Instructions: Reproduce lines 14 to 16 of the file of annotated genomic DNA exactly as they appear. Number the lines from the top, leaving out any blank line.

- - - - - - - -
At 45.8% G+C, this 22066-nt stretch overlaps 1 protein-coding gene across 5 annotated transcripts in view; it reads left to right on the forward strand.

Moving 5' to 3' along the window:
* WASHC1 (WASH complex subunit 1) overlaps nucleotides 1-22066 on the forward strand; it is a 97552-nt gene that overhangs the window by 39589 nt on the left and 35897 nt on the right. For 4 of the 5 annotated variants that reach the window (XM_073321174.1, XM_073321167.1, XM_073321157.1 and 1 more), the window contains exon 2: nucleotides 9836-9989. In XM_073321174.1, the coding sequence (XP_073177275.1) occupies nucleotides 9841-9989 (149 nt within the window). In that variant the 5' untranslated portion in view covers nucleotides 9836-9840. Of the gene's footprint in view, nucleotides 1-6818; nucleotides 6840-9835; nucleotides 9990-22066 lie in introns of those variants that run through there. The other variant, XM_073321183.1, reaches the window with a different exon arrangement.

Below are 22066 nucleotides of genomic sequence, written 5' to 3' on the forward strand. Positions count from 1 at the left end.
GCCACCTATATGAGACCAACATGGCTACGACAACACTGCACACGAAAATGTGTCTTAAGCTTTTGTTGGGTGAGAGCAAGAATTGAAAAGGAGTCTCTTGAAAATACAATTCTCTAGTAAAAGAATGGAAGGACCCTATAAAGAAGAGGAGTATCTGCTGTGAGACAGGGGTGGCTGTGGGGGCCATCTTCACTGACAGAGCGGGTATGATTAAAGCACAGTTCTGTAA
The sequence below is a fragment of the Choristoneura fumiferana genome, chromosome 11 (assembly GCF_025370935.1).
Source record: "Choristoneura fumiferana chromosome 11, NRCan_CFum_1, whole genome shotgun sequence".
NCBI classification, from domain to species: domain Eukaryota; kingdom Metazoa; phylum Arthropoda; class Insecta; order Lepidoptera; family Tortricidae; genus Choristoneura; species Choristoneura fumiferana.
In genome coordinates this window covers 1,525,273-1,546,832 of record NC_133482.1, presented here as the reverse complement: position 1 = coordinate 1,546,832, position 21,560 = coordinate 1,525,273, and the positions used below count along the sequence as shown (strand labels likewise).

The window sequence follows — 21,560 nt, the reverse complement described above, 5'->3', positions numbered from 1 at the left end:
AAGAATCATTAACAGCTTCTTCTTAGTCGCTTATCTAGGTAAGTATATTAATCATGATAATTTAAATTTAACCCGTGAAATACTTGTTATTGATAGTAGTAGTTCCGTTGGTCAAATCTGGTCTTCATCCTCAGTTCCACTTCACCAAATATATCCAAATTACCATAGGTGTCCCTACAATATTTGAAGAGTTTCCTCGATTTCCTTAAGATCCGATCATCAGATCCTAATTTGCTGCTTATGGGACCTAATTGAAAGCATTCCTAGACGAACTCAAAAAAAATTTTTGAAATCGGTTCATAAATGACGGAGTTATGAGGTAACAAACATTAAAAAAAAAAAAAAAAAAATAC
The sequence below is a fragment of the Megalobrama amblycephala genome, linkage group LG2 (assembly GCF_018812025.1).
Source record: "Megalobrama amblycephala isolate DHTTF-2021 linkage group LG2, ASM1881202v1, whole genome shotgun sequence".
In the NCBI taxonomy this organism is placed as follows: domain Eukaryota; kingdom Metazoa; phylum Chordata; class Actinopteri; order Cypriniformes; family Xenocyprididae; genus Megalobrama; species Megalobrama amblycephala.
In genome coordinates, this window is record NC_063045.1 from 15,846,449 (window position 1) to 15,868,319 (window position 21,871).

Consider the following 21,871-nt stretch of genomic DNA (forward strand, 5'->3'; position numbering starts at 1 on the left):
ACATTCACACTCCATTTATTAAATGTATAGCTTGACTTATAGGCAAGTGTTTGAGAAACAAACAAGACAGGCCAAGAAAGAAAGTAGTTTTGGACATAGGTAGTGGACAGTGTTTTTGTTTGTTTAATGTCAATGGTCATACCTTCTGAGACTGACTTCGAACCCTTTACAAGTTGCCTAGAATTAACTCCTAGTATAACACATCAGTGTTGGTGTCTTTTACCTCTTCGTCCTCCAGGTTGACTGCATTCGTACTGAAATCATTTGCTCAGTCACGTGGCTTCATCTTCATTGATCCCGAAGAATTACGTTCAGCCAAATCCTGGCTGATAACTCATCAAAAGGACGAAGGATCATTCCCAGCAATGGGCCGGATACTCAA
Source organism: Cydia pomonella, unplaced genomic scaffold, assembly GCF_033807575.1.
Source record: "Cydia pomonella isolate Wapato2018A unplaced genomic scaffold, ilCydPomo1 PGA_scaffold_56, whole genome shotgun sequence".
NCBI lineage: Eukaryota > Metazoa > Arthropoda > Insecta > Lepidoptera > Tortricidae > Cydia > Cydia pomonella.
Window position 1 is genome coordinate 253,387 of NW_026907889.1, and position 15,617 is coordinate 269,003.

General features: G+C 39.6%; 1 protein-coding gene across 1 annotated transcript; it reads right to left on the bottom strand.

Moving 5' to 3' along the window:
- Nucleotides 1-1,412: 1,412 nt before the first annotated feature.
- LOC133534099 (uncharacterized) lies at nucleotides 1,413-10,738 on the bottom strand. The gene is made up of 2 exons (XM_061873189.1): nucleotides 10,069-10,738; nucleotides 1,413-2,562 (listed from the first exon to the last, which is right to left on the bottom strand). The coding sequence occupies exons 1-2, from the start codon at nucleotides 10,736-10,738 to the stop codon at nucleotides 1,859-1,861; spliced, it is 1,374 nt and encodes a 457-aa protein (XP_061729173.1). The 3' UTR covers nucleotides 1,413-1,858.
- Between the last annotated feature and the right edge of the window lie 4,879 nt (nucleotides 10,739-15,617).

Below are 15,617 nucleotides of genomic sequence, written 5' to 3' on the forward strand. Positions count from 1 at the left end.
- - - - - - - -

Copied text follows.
In the NCBI taxonomy this organism is placed as follows: domain Eukaryota; kingdom Metazoa; phylum Chordata; class Actinopteri; order Cypriniformes; family Xenocyprididae; genus Megalobrama; species Megalobrama amblycephala.
In genome coordinates, this window is record NC_063045.1 from 15,846,449 (window position 1) to 15,868,319 (window position 21,871).

Consider the following 21,871-nt stretch of genomic DNA (forward strand, 5'->3'; position numbering starts at 1 on the left):